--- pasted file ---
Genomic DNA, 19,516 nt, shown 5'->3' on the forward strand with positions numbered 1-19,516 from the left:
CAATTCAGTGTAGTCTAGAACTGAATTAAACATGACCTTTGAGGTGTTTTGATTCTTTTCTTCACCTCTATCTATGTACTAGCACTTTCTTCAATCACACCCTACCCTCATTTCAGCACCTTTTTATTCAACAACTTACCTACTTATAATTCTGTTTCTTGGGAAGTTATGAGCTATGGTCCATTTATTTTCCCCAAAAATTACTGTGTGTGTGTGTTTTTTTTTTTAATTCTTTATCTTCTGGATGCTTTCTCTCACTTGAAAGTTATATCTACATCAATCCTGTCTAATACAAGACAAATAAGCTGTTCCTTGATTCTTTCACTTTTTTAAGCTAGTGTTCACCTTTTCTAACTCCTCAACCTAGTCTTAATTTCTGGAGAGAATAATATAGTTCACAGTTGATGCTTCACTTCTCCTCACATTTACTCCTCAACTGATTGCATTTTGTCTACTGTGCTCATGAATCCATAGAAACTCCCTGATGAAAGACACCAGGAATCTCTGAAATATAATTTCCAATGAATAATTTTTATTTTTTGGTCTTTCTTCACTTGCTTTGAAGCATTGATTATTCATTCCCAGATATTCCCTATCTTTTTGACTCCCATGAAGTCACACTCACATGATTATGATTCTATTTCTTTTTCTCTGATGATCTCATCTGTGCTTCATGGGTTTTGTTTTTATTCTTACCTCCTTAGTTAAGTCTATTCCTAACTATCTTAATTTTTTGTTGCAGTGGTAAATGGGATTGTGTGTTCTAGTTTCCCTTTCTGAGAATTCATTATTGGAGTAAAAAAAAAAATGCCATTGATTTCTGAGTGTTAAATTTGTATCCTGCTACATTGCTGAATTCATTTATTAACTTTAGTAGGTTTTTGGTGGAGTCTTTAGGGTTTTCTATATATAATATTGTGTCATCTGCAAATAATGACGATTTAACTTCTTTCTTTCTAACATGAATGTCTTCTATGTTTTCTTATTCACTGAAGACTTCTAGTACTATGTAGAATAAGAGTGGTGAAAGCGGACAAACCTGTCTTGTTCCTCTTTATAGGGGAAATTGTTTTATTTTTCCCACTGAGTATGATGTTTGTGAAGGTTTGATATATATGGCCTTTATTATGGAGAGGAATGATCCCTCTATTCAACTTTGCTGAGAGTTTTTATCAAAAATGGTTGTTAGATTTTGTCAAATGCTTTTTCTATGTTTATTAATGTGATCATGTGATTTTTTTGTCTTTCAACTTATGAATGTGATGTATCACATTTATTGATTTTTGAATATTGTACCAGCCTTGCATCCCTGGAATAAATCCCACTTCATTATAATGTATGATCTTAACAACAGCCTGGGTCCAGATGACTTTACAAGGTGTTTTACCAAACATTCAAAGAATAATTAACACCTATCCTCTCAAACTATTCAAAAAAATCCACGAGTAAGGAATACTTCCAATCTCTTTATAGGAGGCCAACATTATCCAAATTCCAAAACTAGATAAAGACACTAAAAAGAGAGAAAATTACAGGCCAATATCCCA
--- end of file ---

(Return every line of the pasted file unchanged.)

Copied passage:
Genomic DNA, 19,516 nt, shown 5'->3' on the forward strand with positions numbered 1-19,516 from the left:
CAATTCAGTGTAGTCTAGAACTGAATTAAACATGACCTTTGAGGTGTTTTGATTCTTTTCTTCACCTCTATCTATGTACTAGCACTTTCTTCAATCACACCCTACCCTCATTTCAGCACCTTTTTATTCAACAACTTACCTACTTATAATTCTGTTTCTTGGGAAGTTATGAGCTATGGTCCATTTATTTTCCCCAAAAATTACTGTGTGTGTGTGTTTTTTTTTTTAATTCTTTATCTTCTGGATGCTTTCTCTCACTTGAAAGTTATATCTACATCAATCCTGTCTAATACAAGACAAATAAGCTGTTCCTTGATTCTTTCACTTTTTTAAGCTAGTGTTCACCTTTTCTAACTCCTCAACCTAGTCTTAATTTCTGGAGAGAATAATATAGTTCACAGTTGATGCTTCACTTCTCCTCACATTTACTCCTCAACTGATTGCATTTTGTCTACTGTGCTCATGAATCCATAGAAACTCCCTGATGAAAGACACCAGGAATCTCTGAAATATAATTTCCAATGAATAATTTTTATTTTTTGGTCTTTCTTCACTTGCTTTGAAGCATTGATTATTCATTCCCAGATATTCCCTATCTTTTTGACTCCCATGAAGTCACACTCACATGATTATGATTCTATTTCTTTTTCTCTGATGATCTCATCTGTGCTTCATGGGTTTTGTTTTTATTCTTACCTCCTTAGTTAAGTCTATTCCTAACTATCTTAATTTTTTGTTGCAGTGGTAAATGGGATTGTGTGTTCTAGTTTCCCTTTCTGAGAATTCATTATTGGAGTAAAAAAAAAAATGCCATTGATTTCTGAGTGTTAAATTTGTATCCTGCTACATTGCTGAATTCATTTATTAACTTTAGTAGGTTTTTGGTGGAGTCTTTAGGGTTTTCTATATATAATATTGTGTCATCTGCAAATAATGACGATTTAACTTCTTTCTTTCTAACATGAATGTCTTCTATGTTTTCTTATTCACTGAAGACTTCTAGTACTATGTAGAATAAGAGTGGTGAAAGCGGACAAACCTGTCTTGTTCCTCTTTATAGGGGAAATTGTTTTATTTTTCCCACTGAGTATGATGTTTGTGAAGGTTTGATATATATGGCCTTTATTATGGAGAGGAATGATCCCTCTATTCAACTTTGCTGAGAGTTTTTATCAAAAATGGTTGTTAGATTTTGTCAAATGCTTTTTCTATGTTTATTAATGTGATCATGTGATTTTTTTGTCTTTCAACTTATGAATGTGATGTATCACATTTATTGATTTTTGAATATTGTACCAGCCTTGCATCCCTGGAATAAATCCCACTTCATTATAATGTATGATCTTAACAACAGCCTGGGTCCAGATGACTTTACAAGGTGTTTTACCAAACATTCAAAGAATAATTAACACCTATCCTCTCAAACTATTCAAAAAAATCCACGAGTAAGGAATACTTCCAATCTCTTTATAGGAGGCCAACATTATCCAAATTCCAAAACTAGATAAAGACACTAAAAAGAGAGAAAATTACAGGCCAATATCCCA